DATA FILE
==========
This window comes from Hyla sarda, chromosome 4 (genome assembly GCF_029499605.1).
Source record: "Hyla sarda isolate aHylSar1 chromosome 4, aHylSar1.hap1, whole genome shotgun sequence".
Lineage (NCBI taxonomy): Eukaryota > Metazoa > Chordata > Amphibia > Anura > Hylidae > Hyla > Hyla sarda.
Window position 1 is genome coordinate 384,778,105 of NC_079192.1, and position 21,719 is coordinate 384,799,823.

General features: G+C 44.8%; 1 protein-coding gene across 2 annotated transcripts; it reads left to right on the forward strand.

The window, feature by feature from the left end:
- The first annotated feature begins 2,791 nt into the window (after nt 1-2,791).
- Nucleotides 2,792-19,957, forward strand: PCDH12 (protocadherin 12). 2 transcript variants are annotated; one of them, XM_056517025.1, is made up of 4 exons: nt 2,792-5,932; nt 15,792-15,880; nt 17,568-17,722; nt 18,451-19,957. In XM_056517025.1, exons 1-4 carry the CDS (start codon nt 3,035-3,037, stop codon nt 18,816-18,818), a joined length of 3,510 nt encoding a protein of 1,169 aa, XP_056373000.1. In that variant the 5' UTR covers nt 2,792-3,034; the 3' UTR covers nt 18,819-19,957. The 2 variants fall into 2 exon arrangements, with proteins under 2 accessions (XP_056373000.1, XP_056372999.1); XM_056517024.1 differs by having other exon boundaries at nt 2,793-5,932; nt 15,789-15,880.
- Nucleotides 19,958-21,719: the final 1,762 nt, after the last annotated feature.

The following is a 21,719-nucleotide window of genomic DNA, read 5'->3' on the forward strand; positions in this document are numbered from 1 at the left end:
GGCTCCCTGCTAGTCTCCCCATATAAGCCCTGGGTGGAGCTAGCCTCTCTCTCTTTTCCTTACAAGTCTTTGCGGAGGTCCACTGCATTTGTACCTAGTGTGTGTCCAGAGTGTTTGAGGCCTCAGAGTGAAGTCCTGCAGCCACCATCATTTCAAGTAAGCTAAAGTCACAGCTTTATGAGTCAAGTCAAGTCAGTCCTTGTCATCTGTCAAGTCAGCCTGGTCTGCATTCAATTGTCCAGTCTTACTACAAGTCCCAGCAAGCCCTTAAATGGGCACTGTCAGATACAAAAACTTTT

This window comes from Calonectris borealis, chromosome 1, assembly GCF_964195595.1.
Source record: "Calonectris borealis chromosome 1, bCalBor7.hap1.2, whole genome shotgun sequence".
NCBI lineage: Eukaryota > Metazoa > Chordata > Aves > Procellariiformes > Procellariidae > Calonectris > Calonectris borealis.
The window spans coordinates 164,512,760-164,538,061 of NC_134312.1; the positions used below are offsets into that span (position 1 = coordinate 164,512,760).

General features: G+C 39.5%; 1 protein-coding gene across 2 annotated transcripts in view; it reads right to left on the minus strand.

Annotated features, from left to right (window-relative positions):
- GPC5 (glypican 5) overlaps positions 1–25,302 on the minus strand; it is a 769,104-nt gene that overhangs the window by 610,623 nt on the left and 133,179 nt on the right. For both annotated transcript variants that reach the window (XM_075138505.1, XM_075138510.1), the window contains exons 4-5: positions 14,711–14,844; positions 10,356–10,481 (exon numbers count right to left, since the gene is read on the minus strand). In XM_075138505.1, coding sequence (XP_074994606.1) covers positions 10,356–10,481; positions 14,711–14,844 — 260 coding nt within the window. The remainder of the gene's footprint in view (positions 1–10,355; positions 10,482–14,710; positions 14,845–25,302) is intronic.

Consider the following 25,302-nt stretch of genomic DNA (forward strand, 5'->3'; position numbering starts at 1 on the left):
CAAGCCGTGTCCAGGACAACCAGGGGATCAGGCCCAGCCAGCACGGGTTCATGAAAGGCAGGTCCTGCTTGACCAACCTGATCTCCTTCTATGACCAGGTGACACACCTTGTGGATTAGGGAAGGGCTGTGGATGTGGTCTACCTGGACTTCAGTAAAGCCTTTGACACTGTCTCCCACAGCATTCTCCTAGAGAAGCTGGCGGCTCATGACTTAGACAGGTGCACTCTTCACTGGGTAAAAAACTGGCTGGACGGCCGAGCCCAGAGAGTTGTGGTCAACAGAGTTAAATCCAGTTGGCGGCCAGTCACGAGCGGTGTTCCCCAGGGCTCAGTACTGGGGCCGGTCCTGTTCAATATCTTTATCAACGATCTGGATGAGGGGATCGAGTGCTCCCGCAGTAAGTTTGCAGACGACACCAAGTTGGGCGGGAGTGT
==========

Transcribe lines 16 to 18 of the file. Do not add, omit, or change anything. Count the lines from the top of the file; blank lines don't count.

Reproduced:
General features: G+C 39.5%; 1 protein-coding gene across 2 annotated transcripts in view; it reads right to left on the minus strand.

Annotated features, from left to right (window-relative positions):
- GPC5 (glypican 5) overlaps positions 1–25,302 on the minus strand; it is a 769,104-nt gene that overhangs the window by 610,623 nt on the left and 133,179 nt on the right. For both annotated transcript variants that reach the window (XM_075138505.1, XM_075138510.1), the window contains exons 4-5: positions 14,711–14,844; positions 10,356–10,481 (exon numbers count right to left, since the gene is read on the minus strand). In XM_075138505.1, coding sequence (XP_074994606.1) covers positions 10,356–10,481; positions 14,711–14,844 — 260 coding nt within the window. The remainder of the gene's footprint in view (positions 1–10,355; positions 10,482–14,710; positions 14,845–25,302) is intronic.